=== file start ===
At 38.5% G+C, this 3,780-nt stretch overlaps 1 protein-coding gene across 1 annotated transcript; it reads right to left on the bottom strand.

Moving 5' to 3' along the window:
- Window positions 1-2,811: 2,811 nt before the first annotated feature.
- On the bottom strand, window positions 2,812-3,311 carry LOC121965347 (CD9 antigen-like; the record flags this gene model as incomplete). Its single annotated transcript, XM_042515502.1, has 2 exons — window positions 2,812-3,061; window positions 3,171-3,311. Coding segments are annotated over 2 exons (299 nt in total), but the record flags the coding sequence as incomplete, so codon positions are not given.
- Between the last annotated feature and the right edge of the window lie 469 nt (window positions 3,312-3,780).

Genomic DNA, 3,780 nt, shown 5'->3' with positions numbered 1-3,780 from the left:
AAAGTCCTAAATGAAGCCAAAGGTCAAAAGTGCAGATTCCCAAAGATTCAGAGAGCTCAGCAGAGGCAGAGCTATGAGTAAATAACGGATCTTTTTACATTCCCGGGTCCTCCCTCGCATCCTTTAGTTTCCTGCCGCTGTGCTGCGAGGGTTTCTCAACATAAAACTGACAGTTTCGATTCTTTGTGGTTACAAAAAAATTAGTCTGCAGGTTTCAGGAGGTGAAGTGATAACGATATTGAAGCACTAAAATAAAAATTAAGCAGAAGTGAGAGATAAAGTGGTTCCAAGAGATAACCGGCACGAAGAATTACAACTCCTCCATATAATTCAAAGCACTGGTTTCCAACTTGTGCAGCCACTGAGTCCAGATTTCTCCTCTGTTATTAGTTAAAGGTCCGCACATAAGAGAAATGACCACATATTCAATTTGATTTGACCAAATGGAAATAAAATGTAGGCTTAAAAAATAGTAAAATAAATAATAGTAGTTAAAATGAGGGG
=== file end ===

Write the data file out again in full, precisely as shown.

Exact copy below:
At 38.5% G+C, this 3,780-nt stretch overlaps 1 protein-coding gene across 1 annotated transcript; it reads right to left on the bottom strand.

Moving 5' to 3' along the window:
- Window positions 1-2,811: 2,811 nt before the first annotated feature.
- On the bottom strand, window positions 2,812-3,311 carry LOC121965347 (CD9 antigen-like; the record flags this gene model as incomplete). Its single annotated transcript, XM_042515502.1, has 2 exons — window positions 2,812-3,061; window positions 3,171-3,311. Coding segments are annotated over 2 exons (299 nt in total), but the record flags the coding sequence as incomplete, so codon positions are not given.
- Between the last annotated feature and the right edge of the window lie 469 nt (window positions 3,312-3,780).

Genomic DNA, 3,780 nt, shown 5'->3' with positions numbered 1-3,780 from the left:
AAAGTCCTAAATGAAGCCAAAGGTCAAAAGTGCAGATTCCCAAAGATTCAGAGAGCTCAGCAGAGGCAGAGCTATGAGTAAATAACGGATCTTTTTACATTCCCGGGTCCTCCCTCGCATCCTTTAGTTTCCTGCCGCTGTGCTGCGAGGGTTTCTCAACATAAAACTGACAGTTTCGATTCTTTGTGGTTACAAAAAAATTAGTCTGCAGGTTTCAGGAGGTGAAGTGATAACGATATTGAAGCACTAAAATAAAAATTAAGCAGAAGTGAGAGATAAAGTGGTTCCAAGAGATAACCGGCACGAAGAATTACAACTCCTCCATATAATTCAAAGCACTGGTTTCCAACTTGTGCAGCCACTGAGTCCAGATTTCTCCTCTGTTATTAGTTAAAGGTCCGCACATAAGAGAAATGACCACATATTCAATTTGATTTGACCAAATGGAAATAAAATGTAGGCTTAAAAAATAGTAAAATAAATAATAGTAGTTAAAATGAGGGG